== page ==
Microsoft is all about cloud computing and parallelism

March 25, 2010 at 7:20 am 8 comments

I don’t know a lot about parallel computing, so there may be no conflict here.  Let me explain my confusion.  First this:

Microsoft is “all in” for cloud computing, Microsoft CEO Steve Ballmer told a large crowd at the University of Washington’s Paul G. Allen Center for Computer Science & Engineering early this month.

Currently, about 70 percent of Microsoft’s 40,000 employees are “doing things that are entirely cloud-based or cloud-inspired,” he said, adding: “And by a year from now, that [number] will be 90 percent.”

via Technical Career News.

Then this: At the final plenary of SIGCSE 2010, Michael Wrinn of Intel exhorted, cajoled, and insisted that all the educators in the audience teach parallelism to students.  For example, he encouraged us to move away from languages like Java and C, towards C#, but even better, toward functional languages like Haskell and OCaml because these can be more easily and more efficiently parallelized.  Microsoft and Intel have funded two large research centers (about $10M each, I understand) to improve our ability to program multi-core, parallel computers, at Berkeley and at UIUC.

Here’s where I’m confused: As I understand it, clouds are massive server farms, but each server could be programmed in traditional serial style (even if they are multi-core, which they most certainly will be in the future), right?  So is Microsoft hedging its bets, by going “all in” on the Cloud and pushing toward more parallel programming?  It’s important for us as educators.  To move our curricula to all functional is (for most schools) a big change.  Is the future about parallelism, or does the cloud make an emphasis on parallelism less critical, except as an optimization technique to better utilize the multiple cores?

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8 Comments Add your own

  • 1. Tom Hoffman  |  March 25, 2010 at 9:37 am

    They’d like to see more parallel architectures at all levels — servers, pc’s, portable devices, etc. It is more energy efficient, etc. But the roadblock is knowledge of programming techniques.

    Reply
  • 2. Darrin Thompson  |  March 25, 2010 at 11:20 am

    It’s kind of weird request. Haskell is good at parallelism but what it does well is bring sanity to shared state concurrency with software transactional memory.

    That isn’t exactly the cloud silver bullet. STM in Haskell is just a single process thing last I checked.

    Erlang emphasizes multiple nodes, crash on error, and making libraries for sophisticated recovery, and it does so in a message passing environment.

    That’s the kind of thing you could say you want in a cloud but the request doesn’t mention that.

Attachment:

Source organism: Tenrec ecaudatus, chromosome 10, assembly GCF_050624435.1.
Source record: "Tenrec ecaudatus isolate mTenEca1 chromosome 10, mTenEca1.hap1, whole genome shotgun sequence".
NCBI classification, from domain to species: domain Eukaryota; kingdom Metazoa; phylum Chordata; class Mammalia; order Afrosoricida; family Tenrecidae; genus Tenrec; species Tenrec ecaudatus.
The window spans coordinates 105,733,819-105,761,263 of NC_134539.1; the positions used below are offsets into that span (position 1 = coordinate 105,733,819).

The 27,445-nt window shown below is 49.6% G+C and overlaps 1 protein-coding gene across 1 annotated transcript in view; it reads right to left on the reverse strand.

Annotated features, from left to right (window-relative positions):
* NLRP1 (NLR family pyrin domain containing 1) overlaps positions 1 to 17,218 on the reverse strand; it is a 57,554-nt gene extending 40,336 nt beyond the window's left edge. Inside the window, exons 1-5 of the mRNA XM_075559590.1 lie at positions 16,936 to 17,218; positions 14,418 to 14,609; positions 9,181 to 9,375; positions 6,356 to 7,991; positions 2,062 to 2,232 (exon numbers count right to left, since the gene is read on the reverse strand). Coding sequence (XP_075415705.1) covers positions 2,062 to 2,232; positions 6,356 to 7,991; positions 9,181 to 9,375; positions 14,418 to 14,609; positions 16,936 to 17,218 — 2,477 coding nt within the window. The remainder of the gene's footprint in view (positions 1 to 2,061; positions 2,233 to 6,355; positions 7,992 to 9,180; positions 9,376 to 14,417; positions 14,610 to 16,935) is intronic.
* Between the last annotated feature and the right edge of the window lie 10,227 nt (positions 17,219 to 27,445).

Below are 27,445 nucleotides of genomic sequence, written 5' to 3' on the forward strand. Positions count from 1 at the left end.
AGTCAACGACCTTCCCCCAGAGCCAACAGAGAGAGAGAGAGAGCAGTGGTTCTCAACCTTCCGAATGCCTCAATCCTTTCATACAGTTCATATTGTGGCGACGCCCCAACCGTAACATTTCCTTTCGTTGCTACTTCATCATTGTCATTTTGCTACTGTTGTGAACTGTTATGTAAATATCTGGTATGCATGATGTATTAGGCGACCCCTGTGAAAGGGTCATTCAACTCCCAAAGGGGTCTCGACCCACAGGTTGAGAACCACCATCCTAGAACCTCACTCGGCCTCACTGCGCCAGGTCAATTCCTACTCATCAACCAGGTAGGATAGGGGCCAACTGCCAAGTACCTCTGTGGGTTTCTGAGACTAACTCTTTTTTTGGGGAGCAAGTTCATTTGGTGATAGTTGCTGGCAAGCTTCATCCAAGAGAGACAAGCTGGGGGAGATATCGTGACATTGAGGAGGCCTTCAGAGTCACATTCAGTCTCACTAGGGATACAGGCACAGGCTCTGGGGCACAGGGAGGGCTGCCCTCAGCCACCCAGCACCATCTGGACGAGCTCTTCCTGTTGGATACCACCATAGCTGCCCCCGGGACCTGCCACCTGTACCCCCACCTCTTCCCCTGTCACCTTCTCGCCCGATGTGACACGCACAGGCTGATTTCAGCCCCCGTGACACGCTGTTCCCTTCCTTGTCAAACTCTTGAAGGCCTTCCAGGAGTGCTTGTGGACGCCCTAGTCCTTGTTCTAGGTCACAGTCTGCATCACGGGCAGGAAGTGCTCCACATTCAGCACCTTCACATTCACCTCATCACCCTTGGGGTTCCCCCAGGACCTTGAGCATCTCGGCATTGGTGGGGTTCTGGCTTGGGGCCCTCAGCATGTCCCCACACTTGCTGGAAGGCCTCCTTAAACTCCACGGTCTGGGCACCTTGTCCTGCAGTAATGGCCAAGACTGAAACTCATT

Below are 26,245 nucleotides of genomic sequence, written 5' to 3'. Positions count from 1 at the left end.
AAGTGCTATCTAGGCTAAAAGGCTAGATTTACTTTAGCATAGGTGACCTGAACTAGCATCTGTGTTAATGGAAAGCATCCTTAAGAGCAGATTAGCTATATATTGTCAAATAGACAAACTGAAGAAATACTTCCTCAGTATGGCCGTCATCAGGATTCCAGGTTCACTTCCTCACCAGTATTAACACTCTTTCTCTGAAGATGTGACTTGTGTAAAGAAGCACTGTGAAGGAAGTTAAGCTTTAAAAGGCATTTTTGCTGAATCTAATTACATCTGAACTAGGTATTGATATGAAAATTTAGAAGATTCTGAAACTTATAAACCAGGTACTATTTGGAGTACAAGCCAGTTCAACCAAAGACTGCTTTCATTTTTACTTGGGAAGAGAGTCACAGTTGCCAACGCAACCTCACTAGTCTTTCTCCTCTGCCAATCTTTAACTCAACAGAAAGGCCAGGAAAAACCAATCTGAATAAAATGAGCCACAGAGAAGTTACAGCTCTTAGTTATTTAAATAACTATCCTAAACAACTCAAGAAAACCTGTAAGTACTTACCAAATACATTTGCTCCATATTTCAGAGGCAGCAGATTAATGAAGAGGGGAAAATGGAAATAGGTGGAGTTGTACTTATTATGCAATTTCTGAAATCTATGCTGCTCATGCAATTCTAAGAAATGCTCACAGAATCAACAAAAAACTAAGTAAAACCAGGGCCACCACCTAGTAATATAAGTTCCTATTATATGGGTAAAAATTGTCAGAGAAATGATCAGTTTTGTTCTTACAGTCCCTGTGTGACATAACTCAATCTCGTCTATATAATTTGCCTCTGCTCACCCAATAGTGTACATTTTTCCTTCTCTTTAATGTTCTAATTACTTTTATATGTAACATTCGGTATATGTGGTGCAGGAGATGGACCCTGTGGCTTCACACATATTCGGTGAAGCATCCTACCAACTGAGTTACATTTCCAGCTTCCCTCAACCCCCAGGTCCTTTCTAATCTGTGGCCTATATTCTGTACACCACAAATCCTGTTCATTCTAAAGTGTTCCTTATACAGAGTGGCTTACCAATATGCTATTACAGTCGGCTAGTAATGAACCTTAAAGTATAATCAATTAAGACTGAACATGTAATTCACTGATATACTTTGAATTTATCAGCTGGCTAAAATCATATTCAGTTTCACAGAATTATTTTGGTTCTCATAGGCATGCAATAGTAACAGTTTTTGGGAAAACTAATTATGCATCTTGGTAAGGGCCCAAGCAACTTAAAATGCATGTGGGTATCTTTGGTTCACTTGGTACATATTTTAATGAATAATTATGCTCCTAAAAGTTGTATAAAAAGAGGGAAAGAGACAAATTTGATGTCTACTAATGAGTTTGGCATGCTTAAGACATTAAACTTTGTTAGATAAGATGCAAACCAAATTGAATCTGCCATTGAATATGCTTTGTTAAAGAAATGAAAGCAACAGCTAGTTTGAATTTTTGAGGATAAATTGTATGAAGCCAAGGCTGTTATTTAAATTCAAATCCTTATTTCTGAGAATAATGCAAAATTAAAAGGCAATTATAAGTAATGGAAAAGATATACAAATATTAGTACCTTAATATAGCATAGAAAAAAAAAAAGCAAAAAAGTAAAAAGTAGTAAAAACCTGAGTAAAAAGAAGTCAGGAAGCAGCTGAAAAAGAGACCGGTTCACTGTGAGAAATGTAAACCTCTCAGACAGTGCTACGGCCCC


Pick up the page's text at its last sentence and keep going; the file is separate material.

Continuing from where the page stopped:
As far as parallelism in education goes, there’s somebody somewhere advocating something like parallelism is easier for some people to learn than strictly sequential computation. At least in the right circumstances.

    Slowly it’s dawning on me that I think it was in some recent slides from Guy Steele. Sorry I’m so fuzzy on the details.

    Reply
  • 3. Daniel  |  March 25, 2010 at 12:09 pm

    A very practical, non-academic point of view:

    I work at a different Seattle-based computing giant, and I can tell you that on this rare occasion, I agree with Balmer. This is more based upon the construction of cloud computing platforms than using them, but the new grads we interview and/or acquire take months or years to get up to speed on:

    – Distributed computing
    – Parallel algorithms
    – Advanced threading, locking, semaphores, gates, etc

    Distributed Computing: The problem is, most everyone knows what MapReduce is, but few can take a massive data-analysis problem and actually implement a solution for it using MR or any other tool. Ideas like leader election, distributed locking, work partitioning, and the C.A.P. theorem are all must-haves.

    Parallel algorithms: Even in local (non-distributed) situations, there is huge importance now for code that is as parallel as possible – not so much due to the advent of multi-core machines, but because cloud computing tends to imply that we must process data from multiple, geographically distributed sources, and do so without letting that increase process latency. How do you process, store, route, or cache data when the data are coming from and going to multiple places? You can spin up multiple processes of essentially serial code, sure, but that only scales so far.

    Advanced threading, etc, etc: This is where more parallel, scalable languages might come into play. Haskel or Scala would be nice, but just as good would be a strong concurrency skillset in Java, C++, Ruby, or Python. Knowing how to start threads isn’t enough. We even have to go beyond pooling, joining, and whole-method synchronization. Operations need to be made atomic, but only when required. Datasets need to be split into parallelizable units of work. Single threads need to know how to split, spawn, wait, timeout, and merge those UoWs. Common utility functionalities such as IPC, logging, auditing, and instrumentation all need to keep working when code is massively parallel. Unit tests need to be able to test concurrent libraries in such a way that all temporal code paths are exercised.